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Bands Back Benefit For Safari Sam's

October 17, 1986|RANDY LEWIS | Times Staff Writer

When live entertainment was halted at Safari Sam's nightclub in September, it left dozens, perhaps hundreds, of local rock bands without a place to perform in Orange County.

That's one reason that several groups, including Social Distortion, have volunteered to perform at Sunday's benefit concert for Safari Sam's, which starts at 2:30 p.m. at the Coach House in San Juan Capistrano.

But when musicians talk about their reasons for supporting the club, it's obvious that they see more at stake than just their own finances or careers.

"There are so many benefits people call Social Distortion for," said band manager Jim Guerinot. "Most of them are pretty farfetched, and I've passed on most of them because we just don't believe in them. But this is one that everybody in the band said right away, 'Sure, Sam. Whatever you need, we'll do it.'

"Because in times where the band has been down, when we've had personal problems," Guerinot said, "Sam has been there for us."

In addition to headliner Social Distortion, Sunday's lineup includes Children's Day, Western Skies, the Nick Pyzow Band, the Bell Jar, Electric Kool Aide, National People's Gang and the Satellites. All have performed regularly at Safari Sam's in the two years the club has been showcasing original music.

The show's proceeds will go to help defray legal expenses the club's owners have incurred while trying to persuade Huntington Beach officials to reinstate the club's live entertainment permit. That effort continues Monday when the City Council will hear the issue at its meeting.

"This has given me time to examine exactly where you can play in Orange County," said Nick Pyzow, who left the Top 40 club circuit a few years ago to perform his own songs in original music clubs.

"Sometimes you take for granted that clubs like Sam's will always be there, then one day, boom, they're gone. I've been forced to concentrate on a college tour. I have nothing against Top 40 clubs, but they are a whole different ball of wax, and I didn't want to turn to that again.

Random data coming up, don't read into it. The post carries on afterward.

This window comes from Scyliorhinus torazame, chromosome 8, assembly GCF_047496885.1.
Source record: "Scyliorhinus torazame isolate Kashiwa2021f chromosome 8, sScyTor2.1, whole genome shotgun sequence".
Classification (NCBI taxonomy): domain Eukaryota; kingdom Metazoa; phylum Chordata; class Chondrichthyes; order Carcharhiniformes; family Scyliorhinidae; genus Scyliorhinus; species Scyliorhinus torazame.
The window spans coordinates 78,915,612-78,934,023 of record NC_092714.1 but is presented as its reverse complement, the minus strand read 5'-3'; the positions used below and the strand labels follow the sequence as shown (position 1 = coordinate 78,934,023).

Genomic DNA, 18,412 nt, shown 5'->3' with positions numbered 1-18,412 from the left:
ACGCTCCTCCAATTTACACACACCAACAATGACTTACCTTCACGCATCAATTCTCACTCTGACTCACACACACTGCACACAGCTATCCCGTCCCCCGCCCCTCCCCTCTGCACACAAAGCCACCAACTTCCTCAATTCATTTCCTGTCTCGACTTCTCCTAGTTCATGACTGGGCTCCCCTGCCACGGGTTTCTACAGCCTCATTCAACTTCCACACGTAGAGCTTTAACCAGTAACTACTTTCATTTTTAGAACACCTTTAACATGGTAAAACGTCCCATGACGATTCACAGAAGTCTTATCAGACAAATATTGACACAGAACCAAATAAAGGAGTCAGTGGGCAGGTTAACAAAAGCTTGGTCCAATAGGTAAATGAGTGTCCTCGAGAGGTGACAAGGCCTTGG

"It's very tempting to go to the Top 40 clubs because there's a lot of money in it. But as a career move, it's moving horizontally," Pyzow said.

Without Safari Sam's to play, Pyzow, Western Skies and other local groups have been exploring opportunities, both in and out of Orange County.

"We've been playing some of the L.A. clubs," Western Skies bassist Mary Rogers said. "If any band is going to grow, it can't be totally dependent on one club. We've been around long enough to realize that we have to continue to grow no matter what happens.

"But we've also been around long enough to recognize something special when we see it, and Sam's has always been special," Rogers said. "I think a lot of people have taken that for granted and haven't realized how special it was until it closed. I hope that if Sam's reopens or they move some place else that people will treasure it more next time."

Most Los Angeles clubs, however, won't book Orange County bands until they have developed strong local followings. Without Safari Sam's or similar clubs with an open-door booking policy, some younger bands are finding it tougher to get started.

Electric Kool Aide is one such band. The group has been performing for about a year, having played its first concert at Sam's, and is still working on building a core following in Orange County.

Since live entertainment stopped at Safari Sam's, "we've been trying to work on a record and check out other opportunities to play," said band member Nick Sjobeck. "Night Moves (in Huntington Beach) is an over-21 club and a lot of our fans are younger. So Sam's is very special. I've personally been distributing flyers to get everyone I know to the benefit."

Safari Sam's itself has been existing in limbo without its live entertainment bookings, which have included samplings of contemporary rock, jazz, blues and folk, as well as weekly poetry readings and experimental theater.

Huntington Beach City Administrator Charles W. Thompson agreed in September to uphold the Police Department's recommendation to deny the club a new entertainment permit because of complaints from some neighbors of noise and vandalism that were attributed to Safari Sam's patrons.

For the first couple of weeks after live entertainment ended, some Safari Sam's regulars continued to stop in to socialize or play any of a number of board games that club owners Sam Lanni and Gil Fuhrer keep on hand.

But even that clientele has trailed off recently.

"It's getting a little frightening," Fuhrer said in an interview Wednesday at the tiny, darkened club. He and Lanni sat among the empty tables, their quiet conversational tones interrupted periodically, not by the sound of guitars and drums, but only by the ringing of the telephone.

"I knew a lot of people came in just for the music, but I didn't think the difference without it would be so stark. It's been really quiet around here," Fuhrer said.

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